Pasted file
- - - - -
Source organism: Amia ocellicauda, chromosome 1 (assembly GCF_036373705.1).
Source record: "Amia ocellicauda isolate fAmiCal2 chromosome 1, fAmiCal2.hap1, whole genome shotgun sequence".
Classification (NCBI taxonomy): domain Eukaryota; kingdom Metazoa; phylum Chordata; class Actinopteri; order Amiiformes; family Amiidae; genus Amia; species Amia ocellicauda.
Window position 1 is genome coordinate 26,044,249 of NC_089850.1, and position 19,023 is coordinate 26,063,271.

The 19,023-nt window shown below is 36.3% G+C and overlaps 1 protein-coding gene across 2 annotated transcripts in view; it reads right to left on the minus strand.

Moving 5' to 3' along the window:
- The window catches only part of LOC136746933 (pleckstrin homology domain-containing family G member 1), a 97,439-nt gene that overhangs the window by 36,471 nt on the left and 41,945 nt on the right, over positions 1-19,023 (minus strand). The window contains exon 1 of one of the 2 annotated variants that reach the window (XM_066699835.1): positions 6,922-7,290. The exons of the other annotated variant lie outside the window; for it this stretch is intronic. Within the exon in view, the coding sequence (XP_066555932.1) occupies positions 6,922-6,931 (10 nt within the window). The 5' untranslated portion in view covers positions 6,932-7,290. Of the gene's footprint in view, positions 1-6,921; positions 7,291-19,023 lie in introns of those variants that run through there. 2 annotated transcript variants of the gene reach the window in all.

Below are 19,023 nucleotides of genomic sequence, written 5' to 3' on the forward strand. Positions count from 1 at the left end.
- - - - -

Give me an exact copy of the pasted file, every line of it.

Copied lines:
Source organism: Amia ocellicauda, chromosome 1 (assembly GCF_036373705.1).
Source record: "Amia ocellicauda isolate fAmiCal2 chromosome 1, fAmiCal2.hap1, whole genome shotgun sequence".
Classification (NCBI taxonomy): domain Eukaryota; kingdom Metazoa; phylum Chordata; class Actinopteri; order Amiiformes; family Amiidae; genus Amia; species Amia ocellicauda.
Window position 1 is genome coordinate 26,044,249 of NC_089850.1, and position 19,023 is coordinate 26,063,271.

The 19,023-nt window shown below is 36.3% G+C and overlaps 1 protein-coding gene across 2 annotated transcripts in view; it reads right to left on the minus strand.

Moving 5' to 3' along the window:
- The window catches only part of LOC136746933 (pleckstrin homology domain-containing family G member 1), a 97,439-nt gene that overhangs the window by 36,471 nt on the left and 41,945 nt on the right, over positions 1-19,023 (minus strand). The window contains exon 1 of one of the 2 annotated variants that reach the window (XM_066699835.1): positions 6,922-7,290. The exons of the other annotated variant lie outside the window; for it this stretch is intronic. Within the exon in view, the coding sequence (XP_066555932.1) occupies positions 6,922-6,931 (10 nt within the window). The 5' untranslated portion in view covers positions 6,932-7,290. Of the gene's footprint in view, positions 1-6,921; positions 7,291-19,023 lie in introns of those variants that run through there. 2 annotated transcript variants of the gene reach the window in all.

Below are 19,023 nucleotides of genomic sequence, written 5' to 3' on the forward strand. Positions count from 1 at the left end.